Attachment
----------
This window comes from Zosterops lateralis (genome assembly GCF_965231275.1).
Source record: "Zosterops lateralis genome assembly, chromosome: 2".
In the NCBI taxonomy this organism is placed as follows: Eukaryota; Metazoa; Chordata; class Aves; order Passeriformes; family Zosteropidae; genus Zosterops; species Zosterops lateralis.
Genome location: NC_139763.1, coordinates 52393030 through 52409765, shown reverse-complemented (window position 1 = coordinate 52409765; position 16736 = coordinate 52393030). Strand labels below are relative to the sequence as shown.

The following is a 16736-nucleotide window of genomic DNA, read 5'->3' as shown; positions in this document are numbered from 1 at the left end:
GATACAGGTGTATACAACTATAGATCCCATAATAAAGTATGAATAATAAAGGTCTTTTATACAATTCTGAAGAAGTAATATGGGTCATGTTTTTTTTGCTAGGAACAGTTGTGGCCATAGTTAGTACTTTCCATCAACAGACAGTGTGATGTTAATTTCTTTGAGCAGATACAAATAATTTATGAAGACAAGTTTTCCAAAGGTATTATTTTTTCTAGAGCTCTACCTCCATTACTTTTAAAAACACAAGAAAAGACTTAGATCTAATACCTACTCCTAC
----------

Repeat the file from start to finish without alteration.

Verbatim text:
This window comes from Zosterops lateralis (genome assembly GCF_965231275.1).
Source record: "Zosterops lateralis genome assembly, chromosome: 2".
In the NCBI taxonomy this organism is placed as follows: Eukaryota; Metazoa; Chordata; class Aves; order Passeriformes; family Zosteropidae; genus Zosterops; species Zosterops lateralis.
Genome location: NC_139763.1, coordinates 52393030 through 52409765, shown reverse-complemented (window position 1 = coordinate 52409765; position 16736 = coordinate 52393030). Strand labels below are relative to the sequence as shown.

The following is a 16736-nucleotide window of genomic DNA, read 5'->3' as shown; positions in this document are numbered from 1 at the left end:
GATACAGGTGTATACAACTATAGATCCCATAATAAAGTATGAATAATAAAGGTCTTTTATACAATTCTGAAGAAGTAATATGGGTCATGTTTTTTTTGCTAGGAACAGTTGTGGCCATAGTTAGTACTTTCCATCAACAGACAGTGTGATGTTAATTTCTTTGAGCAGATACAAATAATTTATGAAGACAAGTTTTCCAAAGGTATTATTTTTTCTAGAGCTCTACCTCCATTACTTTTAAAAACACAAGAAAAGACTTAGATCTAATACCTACTCCTAC